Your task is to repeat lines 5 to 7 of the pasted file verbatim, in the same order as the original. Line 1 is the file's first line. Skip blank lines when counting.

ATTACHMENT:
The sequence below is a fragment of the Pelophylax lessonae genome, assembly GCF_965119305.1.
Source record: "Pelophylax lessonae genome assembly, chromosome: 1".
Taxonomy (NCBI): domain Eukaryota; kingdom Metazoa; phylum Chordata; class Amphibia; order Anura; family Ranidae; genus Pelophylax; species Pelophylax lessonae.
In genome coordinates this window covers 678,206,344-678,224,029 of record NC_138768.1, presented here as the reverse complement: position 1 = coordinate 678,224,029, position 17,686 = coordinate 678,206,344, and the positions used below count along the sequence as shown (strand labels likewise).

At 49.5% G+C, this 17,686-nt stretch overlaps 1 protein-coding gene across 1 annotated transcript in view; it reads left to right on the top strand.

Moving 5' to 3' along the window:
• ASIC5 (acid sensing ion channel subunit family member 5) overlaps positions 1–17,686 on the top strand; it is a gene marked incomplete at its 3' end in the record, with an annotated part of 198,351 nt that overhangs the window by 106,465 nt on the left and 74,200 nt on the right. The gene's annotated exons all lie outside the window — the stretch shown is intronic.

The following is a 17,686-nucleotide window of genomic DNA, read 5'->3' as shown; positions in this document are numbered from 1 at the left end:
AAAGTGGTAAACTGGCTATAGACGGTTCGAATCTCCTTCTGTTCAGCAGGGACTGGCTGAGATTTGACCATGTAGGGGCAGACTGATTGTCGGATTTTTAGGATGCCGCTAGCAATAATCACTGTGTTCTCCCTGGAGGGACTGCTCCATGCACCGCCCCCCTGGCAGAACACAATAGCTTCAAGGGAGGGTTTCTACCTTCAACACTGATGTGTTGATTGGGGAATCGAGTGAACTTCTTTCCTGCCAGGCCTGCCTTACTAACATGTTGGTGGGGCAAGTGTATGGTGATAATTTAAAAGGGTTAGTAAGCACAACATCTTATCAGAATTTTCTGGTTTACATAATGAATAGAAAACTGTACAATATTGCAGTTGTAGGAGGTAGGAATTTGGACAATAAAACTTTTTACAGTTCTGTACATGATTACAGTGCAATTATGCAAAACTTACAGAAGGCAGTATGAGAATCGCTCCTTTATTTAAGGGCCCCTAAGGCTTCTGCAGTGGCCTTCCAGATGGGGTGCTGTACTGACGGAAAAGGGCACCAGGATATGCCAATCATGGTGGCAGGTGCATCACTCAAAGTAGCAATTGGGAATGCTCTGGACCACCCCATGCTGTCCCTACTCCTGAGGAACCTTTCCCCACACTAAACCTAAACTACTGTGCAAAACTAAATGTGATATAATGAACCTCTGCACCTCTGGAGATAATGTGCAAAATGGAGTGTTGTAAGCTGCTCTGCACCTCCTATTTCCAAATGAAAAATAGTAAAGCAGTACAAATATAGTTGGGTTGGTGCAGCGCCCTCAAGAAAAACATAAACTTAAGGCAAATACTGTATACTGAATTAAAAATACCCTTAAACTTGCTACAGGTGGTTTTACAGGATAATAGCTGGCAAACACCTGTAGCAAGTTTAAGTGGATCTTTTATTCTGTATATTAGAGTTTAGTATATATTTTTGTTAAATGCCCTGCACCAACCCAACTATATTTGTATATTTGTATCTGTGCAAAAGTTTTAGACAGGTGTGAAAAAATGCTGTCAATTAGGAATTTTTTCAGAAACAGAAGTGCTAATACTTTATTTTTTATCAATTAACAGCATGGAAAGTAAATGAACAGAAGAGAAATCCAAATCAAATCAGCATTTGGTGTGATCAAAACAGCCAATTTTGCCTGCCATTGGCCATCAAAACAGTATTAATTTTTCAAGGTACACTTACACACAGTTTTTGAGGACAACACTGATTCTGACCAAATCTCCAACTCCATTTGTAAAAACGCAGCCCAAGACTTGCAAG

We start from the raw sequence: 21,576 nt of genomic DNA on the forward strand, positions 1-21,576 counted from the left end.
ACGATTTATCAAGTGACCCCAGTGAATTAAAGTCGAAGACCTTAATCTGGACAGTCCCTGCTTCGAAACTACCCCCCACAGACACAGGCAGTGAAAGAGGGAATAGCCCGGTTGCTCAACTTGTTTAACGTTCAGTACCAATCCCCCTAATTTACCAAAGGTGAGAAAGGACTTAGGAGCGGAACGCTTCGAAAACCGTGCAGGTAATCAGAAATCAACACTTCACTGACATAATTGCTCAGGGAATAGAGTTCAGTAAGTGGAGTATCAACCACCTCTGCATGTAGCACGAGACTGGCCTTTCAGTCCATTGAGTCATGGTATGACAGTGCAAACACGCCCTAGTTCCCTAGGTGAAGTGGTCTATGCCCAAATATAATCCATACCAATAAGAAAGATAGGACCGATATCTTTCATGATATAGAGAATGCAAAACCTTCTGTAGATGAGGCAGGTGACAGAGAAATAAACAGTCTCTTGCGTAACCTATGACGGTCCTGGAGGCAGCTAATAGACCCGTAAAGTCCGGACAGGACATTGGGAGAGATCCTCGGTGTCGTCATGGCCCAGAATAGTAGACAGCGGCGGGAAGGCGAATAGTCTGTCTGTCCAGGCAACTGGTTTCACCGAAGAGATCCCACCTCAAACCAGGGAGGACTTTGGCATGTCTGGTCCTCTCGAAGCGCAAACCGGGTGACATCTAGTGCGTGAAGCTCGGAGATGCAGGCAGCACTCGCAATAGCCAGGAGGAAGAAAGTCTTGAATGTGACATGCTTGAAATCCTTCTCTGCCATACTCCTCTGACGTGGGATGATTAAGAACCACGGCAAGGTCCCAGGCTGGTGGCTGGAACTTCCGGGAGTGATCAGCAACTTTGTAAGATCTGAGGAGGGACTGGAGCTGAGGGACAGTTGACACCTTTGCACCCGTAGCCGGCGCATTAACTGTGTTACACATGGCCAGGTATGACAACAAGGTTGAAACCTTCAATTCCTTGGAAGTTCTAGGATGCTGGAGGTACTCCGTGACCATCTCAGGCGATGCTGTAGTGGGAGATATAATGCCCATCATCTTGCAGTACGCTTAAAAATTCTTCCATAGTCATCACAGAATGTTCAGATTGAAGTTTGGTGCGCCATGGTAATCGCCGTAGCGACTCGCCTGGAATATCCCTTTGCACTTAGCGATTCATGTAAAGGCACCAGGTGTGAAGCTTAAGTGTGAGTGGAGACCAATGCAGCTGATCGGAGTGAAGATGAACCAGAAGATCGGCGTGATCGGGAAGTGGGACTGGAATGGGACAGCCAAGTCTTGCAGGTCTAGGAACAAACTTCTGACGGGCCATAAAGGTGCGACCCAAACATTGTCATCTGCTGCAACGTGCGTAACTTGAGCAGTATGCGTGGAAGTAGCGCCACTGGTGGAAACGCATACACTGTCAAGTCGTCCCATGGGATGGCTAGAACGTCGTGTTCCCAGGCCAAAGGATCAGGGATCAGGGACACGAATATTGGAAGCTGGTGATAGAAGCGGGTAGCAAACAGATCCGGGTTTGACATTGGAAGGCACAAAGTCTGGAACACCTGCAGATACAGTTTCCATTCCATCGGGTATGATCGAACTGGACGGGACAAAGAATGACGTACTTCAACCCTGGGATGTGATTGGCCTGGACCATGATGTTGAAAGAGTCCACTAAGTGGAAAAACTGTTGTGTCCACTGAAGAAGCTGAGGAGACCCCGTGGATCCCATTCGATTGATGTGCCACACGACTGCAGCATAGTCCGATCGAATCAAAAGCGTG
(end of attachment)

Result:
At 49.5% G+C, this 17,686-nt stretch overlaps 1 protein-coding gene across 1 annotated transcript in view; it reads left to right on the top strand.

Moving 5' to 3' along the window:
• ASIC5 (acid sensing ion channel subunit family member 5) overlaps positions 1–17,686 on the top strand; it is a gene marked incomplete at its 3' end in the record, with an annotated part of 198,351 nt that overhangs the window by 106,465 nt on the left and 74,200 nt on the right. The gene's annotated exons all lie outside the window — the stretch shown is intronic.